Actually, so far, running with scissors has been the least of our worries. Children can do so much more damage while holding still.
Yes, this weekend Little Miss decided she didn’t like the haircut she got at the salon and adjusted it with my good sewing scissors. That’ll teach me not to get up before 9 a.m. Then she cut up a bunch of my manuscript paper (the blank sheets, thank heaven) into snowflakes. As if we didn’t have enough outside. Geez.
I remember a couple of years ago, when we started occupational therapy, everyone was concerned that Little Miss’s fine motor skills were so impaired that they didn’t know if she’d even be able to use scissors by the time she got to school.Ha! Showed them, huh?
It’s a fine line we always draw with kids and objects that can be dangerous/messy/ wasted. We want them to be independent, so we let them make their own cereal breakfast on the weekend and come down to find cereal all over the place, the milk carton drained and the kids staring at the tube. Can you make your own sandwich at lunch? Sure–but stop waving the knife! Can we play in the yard? Yes, but don’t speak to anyone, don’t go by the street, don’t pat the stray dogs… the list is endless.
But you want your children to grow up and be self-sufficient. So they should be able to make a sandwich, use a screwdriver, play with the art kit. Gever Tulley takes it a step farther with his video, “5 Dangerous Things You Should Let Your Kid Do.”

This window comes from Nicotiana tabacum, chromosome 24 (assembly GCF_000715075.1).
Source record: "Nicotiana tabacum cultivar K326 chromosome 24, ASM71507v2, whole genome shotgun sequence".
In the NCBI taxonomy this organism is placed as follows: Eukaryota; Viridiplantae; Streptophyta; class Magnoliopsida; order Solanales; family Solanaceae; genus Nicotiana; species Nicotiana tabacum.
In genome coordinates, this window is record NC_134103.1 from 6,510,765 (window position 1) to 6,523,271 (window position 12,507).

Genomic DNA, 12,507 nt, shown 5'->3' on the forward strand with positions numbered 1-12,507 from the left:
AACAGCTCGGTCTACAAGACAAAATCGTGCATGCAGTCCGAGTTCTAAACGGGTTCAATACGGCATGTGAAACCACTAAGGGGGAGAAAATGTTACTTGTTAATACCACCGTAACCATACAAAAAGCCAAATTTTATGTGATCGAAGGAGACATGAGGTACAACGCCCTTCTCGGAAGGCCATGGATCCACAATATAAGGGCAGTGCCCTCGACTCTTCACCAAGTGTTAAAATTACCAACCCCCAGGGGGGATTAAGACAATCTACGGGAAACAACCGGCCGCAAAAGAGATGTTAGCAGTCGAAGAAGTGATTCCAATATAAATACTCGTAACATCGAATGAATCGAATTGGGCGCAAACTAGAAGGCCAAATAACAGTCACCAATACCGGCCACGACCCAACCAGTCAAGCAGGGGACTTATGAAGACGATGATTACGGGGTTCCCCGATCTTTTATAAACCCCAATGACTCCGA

Hmm. I don’t know about all that. But I can see why he says it, and it’s even more true for the kids with issues. We do so much FOR them because of their perceived shortcomings, more than we do for their NT siblings. But do we really need to?
The worst scissor incident we ever had was back in my law school days. In my single-mom household, my elementary-aged daughter was cutting paper with Hello Kitty scissors and her younger sister came running out of her room, startling her. #1 daughter reached up in surprise, scissors in hand and jerked as #2 ran into the open scissors, closing them right on the skin of her sister’s stomach. The toddler ended up with an inch-long bloody cut (from HELLO KITTY scissors???) and there was much ado about something. The scar is still a topic of conversation at family get togethers. When we’re not throwing watermelon.
So, we don’t confiscate the scissors, while we have a little talk about leaving hair-styling to the professionals. We teach the right way to use tools and cooking utensils and keep our fingers crossed. After all, my college age-daughter learned so well, she installed my dishwasher, plumbing, electrical and all, and she’s in culinary school, where she keeps the class first aid kit out of bandaids from clips, cuts and burns. But she makes a damn fine pan of Danishes from scratch. Bon appetit.
Do come by and see what my friends have to say at the I Want To Change My Family Tree Blog Carnival,, and also visit Anja Merret and her Carnival of Observations on Life, who’s been the only one brave enough to run my piece on Homeland Security!